When those who do the hiring deliberately dig to the bottom of the barrel because psychopaths is exactly what they’re looking for…

          The problem isn’t that cops are crap. The problem is that crap is hand-picked for the job by much larger turds. It won’t matter what “standards and processes” you put in place when the boss picks whomever he wants to pick, and that means someone just as sick as himself.

        • Dustin nailed it. There are multiple court cases proving candidates were passed over because they scored too high in intelligence tests or were not compliant enough towards the “us vs. them” mentality. Meanwhile several major metropolitan departments allow convicted felons out on the streets “to protect and serve……themselves”.

        • Back in the 80s my next-younger brother and I routinely scored perfectly on the civil service police exams (with mine getting ten points added on for veteran status, i.e., scoring 110, with previous military police experience) in our state but couldn’t get on any municipal or state departments until the affirmative action quotas (even back then) had been filled. When I did finally get on, I had midget womyn backing me up, along with a bunch of moronic males who could barely tie their shoes. Plus the usual nincompoop political brass. I didn’t last long, at least not as a career.

  4. No video evidence and I guarantee that they all claim he made a sudden move or was reaching for a weapon.

  5. I am not here to say all or even most cops are bad only that qualified immunity and cop unions are bad. I have some small hope that the all these videos will result in the deep sixing of those egregious wrongs.

  6. I wonder if this was a case of conflicting orders from the police, with one officer shouting “Hands Up” and the other “Don’t Move”.

    • 3 cops tried to play that game with me with a full-on felony stop while OCing in GA. The first thing that came to mind was “Try decaf, I’m not touching it.”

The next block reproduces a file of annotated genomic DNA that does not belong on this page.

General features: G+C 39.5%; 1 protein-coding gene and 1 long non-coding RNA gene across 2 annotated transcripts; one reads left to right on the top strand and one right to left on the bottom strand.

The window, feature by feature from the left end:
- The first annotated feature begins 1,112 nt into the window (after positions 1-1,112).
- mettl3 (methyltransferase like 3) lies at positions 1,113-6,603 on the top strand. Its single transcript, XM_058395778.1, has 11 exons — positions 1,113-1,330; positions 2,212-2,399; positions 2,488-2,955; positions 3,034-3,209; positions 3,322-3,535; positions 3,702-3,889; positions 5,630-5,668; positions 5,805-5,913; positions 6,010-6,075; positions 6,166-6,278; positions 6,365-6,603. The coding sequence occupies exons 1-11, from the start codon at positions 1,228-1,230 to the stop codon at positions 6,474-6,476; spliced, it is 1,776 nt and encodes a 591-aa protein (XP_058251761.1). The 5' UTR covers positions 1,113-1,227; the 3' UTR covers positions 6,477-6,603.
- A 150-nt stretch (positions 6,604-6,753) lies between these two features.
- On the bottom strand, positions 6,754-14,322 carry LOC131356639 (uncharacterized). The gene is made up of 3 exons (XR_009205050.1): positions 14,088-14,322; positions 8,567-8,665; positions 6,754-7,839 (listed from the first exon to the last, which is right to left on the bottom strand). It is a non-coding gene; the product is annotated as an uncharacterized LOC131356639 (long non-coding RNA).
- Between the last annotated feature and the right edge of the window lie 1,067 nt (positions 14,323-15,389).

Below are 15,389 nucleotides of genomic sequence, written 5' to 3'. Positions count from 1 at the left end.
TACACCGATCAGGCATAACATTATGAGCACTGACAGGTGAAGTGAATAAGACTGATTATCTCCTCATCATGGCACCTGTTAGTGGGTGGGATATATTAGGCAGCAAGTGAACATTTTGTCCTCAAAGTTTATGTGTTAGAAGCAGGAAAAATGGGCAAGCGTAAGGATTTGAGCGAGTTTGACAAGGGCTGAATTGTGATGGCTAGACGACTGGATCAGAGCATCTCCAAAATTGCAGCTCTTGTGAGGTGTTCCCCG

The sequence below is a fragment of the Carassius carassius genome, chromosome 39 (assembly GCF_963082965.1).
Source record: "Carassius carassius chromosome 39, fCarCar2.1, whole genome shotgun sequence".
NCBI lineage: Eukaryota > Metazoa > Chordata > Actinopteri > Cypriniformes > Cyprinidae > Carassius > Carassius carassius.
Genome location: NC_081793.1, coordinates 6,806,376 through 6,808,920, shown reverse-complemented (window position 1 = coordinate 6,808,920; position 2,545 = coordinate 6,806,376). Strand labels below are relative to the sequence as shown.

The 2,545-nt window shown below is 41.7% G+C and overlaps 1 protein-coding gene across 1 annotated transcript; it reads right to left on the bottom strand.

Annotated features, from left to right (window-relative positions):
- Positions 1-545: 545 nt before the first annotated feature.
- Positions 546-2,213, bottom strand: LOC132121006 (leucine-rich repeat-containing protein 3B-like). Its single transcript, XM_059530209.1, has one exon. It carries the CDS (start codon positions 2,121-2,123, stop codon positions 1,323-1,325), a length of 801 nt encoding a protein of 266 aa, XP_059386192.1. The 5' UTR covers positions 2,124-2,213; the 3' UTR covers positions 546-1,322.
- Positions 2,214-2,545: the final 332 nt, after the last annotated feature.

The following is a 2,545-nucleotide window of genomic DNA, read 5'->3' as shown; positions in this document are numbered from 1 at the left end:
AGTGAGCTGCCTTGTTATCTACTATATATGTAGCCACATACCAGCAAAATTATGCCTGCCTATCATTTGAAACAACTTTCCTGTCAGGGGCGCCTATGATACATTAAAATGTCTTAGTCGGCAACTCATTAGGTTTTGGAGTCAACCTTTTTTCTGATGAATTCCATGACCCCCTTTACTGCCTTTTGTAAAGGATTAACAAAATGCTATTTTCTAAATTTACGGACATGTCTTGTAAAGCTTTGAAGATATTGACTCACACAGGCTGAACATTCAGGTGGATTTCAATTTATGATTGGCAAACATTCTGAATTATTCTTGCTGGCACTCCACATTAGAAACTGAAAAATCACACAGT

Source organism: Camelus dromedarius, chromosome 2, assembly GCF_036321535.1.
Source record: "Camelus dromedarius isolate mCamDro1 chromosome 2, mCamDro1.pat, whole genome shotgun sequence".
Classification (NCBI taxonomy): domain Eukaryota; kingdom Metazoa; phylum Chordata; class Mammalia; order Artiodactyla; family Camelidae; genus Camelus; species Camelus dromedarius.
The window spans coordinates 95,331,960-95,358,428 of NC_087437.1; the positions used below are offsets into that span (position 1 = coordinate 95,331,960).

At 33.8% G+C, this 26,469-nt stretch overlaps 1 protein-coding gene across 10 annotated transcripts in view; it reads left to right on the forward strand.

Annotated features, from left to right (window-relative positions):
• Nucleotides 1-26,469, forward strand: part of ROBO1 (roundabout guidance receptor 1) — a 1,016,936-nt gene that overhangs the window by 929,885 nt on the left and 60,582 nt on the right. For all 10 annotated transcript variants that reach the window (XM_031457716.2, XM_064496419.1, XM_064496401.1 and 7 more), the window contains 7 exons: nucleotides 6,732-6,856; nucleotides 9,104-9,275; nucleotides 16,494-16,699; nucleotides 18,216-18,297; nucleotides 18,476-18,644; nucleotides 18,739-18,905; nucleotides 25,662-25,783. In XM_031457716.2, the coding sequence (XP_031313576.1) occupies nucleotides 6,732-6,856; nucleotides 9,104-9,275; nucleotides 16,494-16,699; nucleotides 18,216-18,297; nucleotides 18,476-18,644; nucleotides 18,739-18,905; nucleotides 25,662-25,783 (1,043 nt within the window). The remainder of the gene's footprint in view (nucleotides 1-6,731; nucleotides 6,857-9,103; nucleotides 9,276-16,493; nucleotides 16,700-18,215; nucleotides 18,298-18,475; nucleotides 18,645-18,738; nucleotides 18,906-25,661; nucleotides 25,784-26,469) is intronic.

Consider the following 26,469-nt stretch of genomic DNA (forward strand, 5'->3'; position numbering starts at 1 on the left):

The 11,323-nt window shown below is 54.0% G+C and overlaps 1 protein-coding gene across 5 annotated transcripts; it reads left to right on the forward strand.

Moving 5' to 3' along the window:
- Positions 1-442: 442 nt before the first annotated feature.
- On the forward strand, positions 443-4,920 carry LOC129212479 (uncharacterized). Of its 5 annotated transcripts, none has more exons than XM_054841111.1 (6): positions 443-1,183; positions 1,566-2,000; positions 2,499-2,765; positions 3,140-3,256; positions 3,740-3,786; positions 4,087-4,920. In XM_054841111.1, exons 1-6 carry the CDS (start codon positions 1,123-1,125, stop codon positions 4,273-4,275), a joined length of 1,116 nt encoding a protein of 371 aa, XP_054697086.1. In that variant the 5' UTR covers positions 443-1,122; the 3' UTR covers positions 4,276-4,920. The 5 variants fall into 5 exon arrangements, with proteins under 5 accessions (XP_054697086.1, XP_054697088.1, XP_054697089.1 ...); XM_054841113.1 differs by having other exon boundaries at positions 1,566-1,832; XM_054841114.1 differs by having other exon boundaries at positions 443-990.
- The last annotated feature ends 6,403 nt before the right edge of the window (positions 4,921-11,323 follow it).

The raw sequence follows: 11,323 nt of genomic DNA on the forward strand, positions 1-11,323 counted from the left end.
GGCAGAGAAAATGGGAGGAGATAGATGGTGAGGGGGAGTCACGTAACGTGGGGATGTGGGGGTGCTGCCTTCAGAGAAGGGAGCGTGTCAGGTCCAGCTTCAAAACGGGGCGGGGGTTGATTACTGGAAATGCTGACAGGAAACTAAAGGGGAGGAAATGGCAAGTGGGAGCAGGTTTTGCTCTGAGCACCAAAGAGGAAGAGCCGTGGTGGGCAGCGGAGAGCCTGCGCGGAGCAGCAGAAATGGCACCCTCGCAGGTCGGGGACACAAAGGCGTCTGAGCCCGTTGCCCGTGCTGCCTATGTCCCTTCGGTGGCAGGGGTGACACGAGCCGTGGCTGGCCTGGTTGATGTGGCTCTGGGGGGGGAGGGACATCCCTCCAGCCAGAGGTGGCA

The “lead” guy, who looked like he was just barely 18, started laughing… He then proceeded to fumble around failing to remove my 1911 from my Serpa, whole the older guys kept up the routine of shouting deliberately opposing commands at me even long after I had been disarmed and cuffed, and was sitting on the curb waiting for them to come up with something with which to charge me. Approx 90 minutes later I was free to go…

      I sent FOIA request and was ignored… Two supposedly big-time Pro-2A Lawyers told me not to bother trying.

    • Reminds me of the conflicting orders given to (and likely contributing to the death of) Erik Scott in 2010. Witnesses testified his handgun was holstered when police arrived on-scene but the police ordered him to “drop it”, which would have required either drawing it or removing the holster from his person; either way “reaching for his gun”. Witnesses differed on whether he actually succeeded in removing the gun from his waistband before he was shot. He was also ordered in quick succession to “put your hands where I can see them now” and “get on the ground.”

  7. Didn’t see the moment leading up to the shooting. Maybe he dropped his hands, maybe he kept advancing, had a knife, etc.

      • If it was your shooting, would you want the full video, complete with the totality of the circumstances, or would you want just part of the video and speculation?

        Video has already saved me from bogus accusations. It’s a wonderful tool – if you’re doing the right thing. And if your equipment actually works.

        • There are not more armed robberies of liquor stores just because we now have surveillance video to show them, and there are not more people who run red lights just because we have red light cameras.

          There are not more bad cops just because we have citizens out video taping them. We have always had over zealous police officers. I would doubt that we have any more today than we had in 1935. Probably less. It is just the power of social media that brings it all “in your face” and makes it seem out of control.

          There will always be a few “bad” cops. There will always be more “good” cops. We just have to keep weeding out the bad and promoting the good. I have to tell you though, I was a cop for two years. I quit because of the young guns. All they could talk about before shift, during breaks, and after shift was how much they wanted to be in a “gun fight” and all the hero stuff they would do during it. Frankly, it scared me to have to rely on any of these guys and there were more young men than older, wiser men on the PD. So, I found a new occupation.

          I was stopped for speeding once a number of years back. The young cop came to my window after demanding that I stay in the car. He asked me if I knew that I was going 65 mph in a 50 mph zone. I said that “no, but my cruise control was on and it indicated I was doing 55”. He immediately put his hand on his weapon and screamed “are you calling me a liar” over and over again. I just stared at him; a time bomb waiting to explode.